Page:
Investment purchases in July 2020


I have decided to use my Passive Income Updates to also report on my new investment purchases.

After all, it is with new purchases that I build my portfolio and increase my passive income potential.

So without further ado, here are my purchases during the month:

New investments - July 2020

In July I increased my forward gross annual income by $392.10 and £51.77. This is huge!

Particularly when considering that a portion of my purchases are in securities that do not pay a dividend. I use these to minimise my tax impact or to take advantage of unique opportunities.

I can always transition the money into income producing securities whenever I need to. This is an extra source of comfort should I need more income, sooner, for whatever reason.

Now let’s go over the different investments and why I invested in them.

Overview of my July 2020 investment purchases 


I’ve decided to include as part of my monthly update, the rationale for making the different purchases and to provide a brief overview of the different securities I invest in.

The aim is to provide even more value to you and hopefully act as an extra source of investment ideas that you could then dig deeper into (always do your own research, you invest at your own risk!).



I had previously already initiated a position in Unilever because I was missing a Fast Moving Consumer Goods company in my portfolio. Of course, I also wanted it to be an excellent dividend growth stock.

I was looking for a while but never seemed to find something that was attractively valued.

Then came along Unilever. It fit the bill because it was relatively undervalued compared to peers. I like their diversified product portfolio comprised of incredibly well known brands, growing e-commerce presence and exposure to emerging markets.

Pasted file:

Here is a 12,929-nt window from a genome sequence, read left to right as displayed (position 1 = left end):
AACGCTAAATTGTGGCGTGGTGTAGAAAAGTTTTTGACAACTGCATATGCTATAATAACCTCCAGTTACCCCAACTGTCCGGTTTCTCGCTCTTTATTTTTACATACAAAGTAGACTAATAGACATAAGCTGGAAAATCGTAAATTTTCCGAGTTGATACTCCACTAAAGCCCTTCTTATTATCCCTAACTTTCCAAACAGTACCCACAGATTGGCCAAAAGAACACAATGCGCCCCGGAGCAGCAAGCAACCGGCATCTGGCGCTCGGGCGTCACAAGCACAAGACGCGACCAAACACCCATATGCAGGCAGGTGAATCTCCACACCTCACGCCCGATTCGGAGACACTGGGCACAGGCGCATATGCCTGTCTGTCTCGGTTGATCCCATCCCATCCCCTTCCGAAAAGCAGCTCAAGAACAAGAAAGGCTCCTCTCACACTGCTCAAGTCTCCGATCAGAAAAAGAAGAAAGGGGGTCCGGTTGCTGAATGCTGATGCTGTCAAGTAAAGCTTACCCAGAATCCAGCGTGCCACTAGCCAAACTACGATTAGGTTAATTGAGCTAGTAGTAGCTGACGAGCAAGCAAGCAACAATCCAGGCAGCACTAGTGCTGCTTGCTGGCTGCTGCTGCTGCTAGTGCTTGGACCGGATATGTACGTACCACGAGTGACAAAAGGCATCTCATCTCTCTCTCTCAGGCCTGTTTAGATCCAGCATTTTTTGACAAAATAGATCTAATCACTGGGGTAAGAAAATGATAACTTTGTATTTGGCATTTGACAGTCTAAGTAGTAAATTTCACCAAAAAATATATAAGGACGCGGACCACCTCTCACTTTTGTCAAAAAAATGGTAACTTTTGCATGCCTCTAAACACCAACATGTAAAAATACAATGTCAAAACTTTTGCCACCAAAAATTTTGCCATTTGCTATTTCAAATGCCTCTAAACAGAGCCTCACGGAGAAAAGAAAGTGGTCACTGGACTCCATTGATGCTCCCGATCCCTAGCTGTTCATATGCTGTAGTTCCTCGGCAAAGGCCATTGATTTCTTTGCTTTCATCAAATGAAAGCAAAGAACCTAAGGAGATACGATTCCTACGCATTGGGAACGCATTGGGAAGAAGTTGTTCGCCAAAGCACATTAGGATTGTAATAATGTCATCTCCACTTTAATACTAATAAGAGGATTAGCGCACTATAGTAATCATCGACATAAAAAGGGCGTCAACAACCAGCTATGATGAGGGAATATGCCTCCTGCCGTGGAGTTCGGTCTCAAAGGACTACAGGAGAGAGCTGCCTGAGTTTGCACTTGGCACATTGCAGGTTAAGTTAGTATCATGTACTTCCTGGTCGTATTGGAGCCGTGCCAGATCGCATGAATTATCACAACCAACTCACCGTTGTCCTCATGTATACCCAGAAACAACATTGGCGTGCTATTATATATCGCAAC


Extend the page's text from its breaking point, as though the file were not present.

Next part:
I feel that they could do better in transitioning their portfolio to meet changing consumer demands (health, sustainability, etc.) but do think they’re moving in this direction and will eventually get there.

After all, marketing is the name of the game in this industry and Unilever is a power-house when it comes to understanding consumers and ensuring product-market fit.

From a fundamental perspective, they generate a very good amount of free cash-flow, boast an A-rated credit rating and have a significant chunk of cash on hand to weather any short term issues.

During the month, I decided to increase my position in Unilever by 35 shares. I only had a small position and increased it to bring it more in line with other holdings in my portfolio. I plan to increase it further when the opportunity arises.

Unfortunately the price has run up quite a bit since my purchase so I’ll need to be patient.

In the meantime, I’m happy to collect my approximately 3.5% yield (tax-free for me since the shares are listed in the UK).

Berkshire Hathaway


I invested in Warren Buffett’s Berkshire Hathaway on two occasions during the month.

In fact, I’ve been systematically investing a portion of my savings in Berkshire Hathaway for almost a year now and have funneled in over $8,000 building up a substantial position.

Unfortunately, I didn’t invest in Berkshire during the depth of the coronavirus crash because I was taking advantage of opportunities elsewhere. Mostly lowering my cost basis on positions that were substantially down.

This means that my average cost on Berkshire is slightly higher than I would have wanted it to be but my purchases in July did contribute to lowering my cost basis and were bought at a level that I consider undervalued.